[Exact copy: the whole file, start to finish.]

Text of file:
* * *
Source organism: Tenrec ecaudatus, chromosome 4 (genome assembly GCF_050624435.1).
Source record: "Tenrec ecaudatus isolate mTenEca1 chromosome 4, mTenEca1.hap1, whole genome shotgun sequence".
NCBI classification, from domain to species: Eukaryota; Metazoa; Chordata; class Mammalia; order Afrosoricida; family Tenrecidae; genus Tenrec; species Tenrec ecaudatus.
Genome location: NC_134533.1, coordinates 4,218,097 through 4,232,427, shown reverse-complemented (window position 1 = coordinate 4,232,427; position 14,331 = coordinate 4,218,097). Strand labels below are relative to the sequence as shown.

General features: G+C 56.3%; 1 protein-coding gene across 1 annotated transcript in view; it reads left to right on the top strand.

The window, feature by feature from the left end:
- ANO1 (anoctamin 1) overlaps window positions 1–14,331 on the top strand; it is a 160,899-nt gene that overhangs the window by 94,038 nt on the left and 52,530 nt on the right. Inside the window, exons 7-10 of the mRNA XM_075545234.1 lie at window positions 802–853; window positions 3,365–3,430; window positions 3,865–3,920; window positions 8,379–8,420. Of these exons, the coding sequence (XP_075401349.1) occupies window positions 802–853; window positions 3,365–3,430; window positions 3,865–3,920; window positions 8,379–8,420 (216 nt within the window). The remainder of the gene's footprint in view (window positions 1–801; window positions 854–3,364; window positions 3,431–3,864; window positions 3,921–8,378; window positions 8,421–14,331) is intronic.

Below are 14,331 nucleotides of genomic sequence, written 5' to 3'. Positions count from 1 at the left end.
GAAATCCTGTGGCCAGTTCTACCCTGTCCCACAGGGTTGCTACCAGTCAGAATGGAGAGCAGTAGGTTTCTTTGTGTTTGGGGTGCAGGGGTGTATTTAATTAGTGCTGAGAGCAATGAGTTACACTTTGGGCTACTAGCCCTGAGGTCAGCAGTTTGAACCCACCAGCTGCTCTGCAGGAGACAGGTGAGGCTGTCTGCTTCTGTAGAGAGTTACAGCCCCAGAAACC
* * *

Source organism: Tenrec ecaudatus, chromosome 4 (genome assembly GCF_050624435.1).
Source record: "Tenrec ecaudatus isolate mTenEca1 chromosome 4, mTenEca1.hap1, whole genome shotgun sequence".
NCBI classification, from domain to species: Eukaryota; Metazoa; Chordata; class Mammalia; order Afrosoricida; family Tenrecidae; genus Tenrec; species Tenrec ecaudatus.
Genome location: NC_134533.1, coordinates 4,218,097 through 4,232,427, shown reverse-complemented (window position 1 = coordinate 4,232,427; position 14,331 = coordinate 4,218,097). Strand labels below are relative to the sequence as shown.

General features: G+C 56.3%; 1 protein-coding gene across 1 annotated transcript in view; it reads left to right on the top strand.

The window, feature by feature from the left end:
- ANO1 (anoctamin 1) overlaps window positions 1–14,331 on the top strand; it is a 160,899-nt gene that overhangs the window by 94,038 nt on the left and 52,530 nt on the right. Inside the window, exons 7-10 of the mRNA XM_075545234.1 lie at window positions 802–853; window positions 3,365–3,430; window positions 3,865–3,920; window positions 8,379–8,420. Of these exons, the coding sequence (XP_075401349.1) occupies window positions 802–853; window positions 3,365–3,430; window positions 3,865–3,920; window positions 8,379–8,420 (216 nt within the window). The remainder of the gene's footprint in view (window positions 1–801; window positions 854–3,364; window positions 3,431–3,864; window positions 3,921–8,378; window positions 8,421–14,331) is intronic.

Below are 14,331 nucleotides of genomic sequence, written 5' to 3'. Positions count from 1 at the left end.
GAAATCCTGTGGCCAGTTCTACCCTGTCCCACAGGGTTGCTACCAGTCAGAATGGAGAGCAGTAGGTTTCTTTGTGTTTGGGGTGCAGGGGTGTATTTAATTAGTGCTGAGAGCAATGAGTTACACTTTGGGCTACTAGCCCTGAGGTCAGCAGTTTGAACCCACCAGCTGCTCTGCAGGAGACAGGTGAGGCTGTCTGCTTCTGTAGAGAGTTACAGCCCCAGAAACC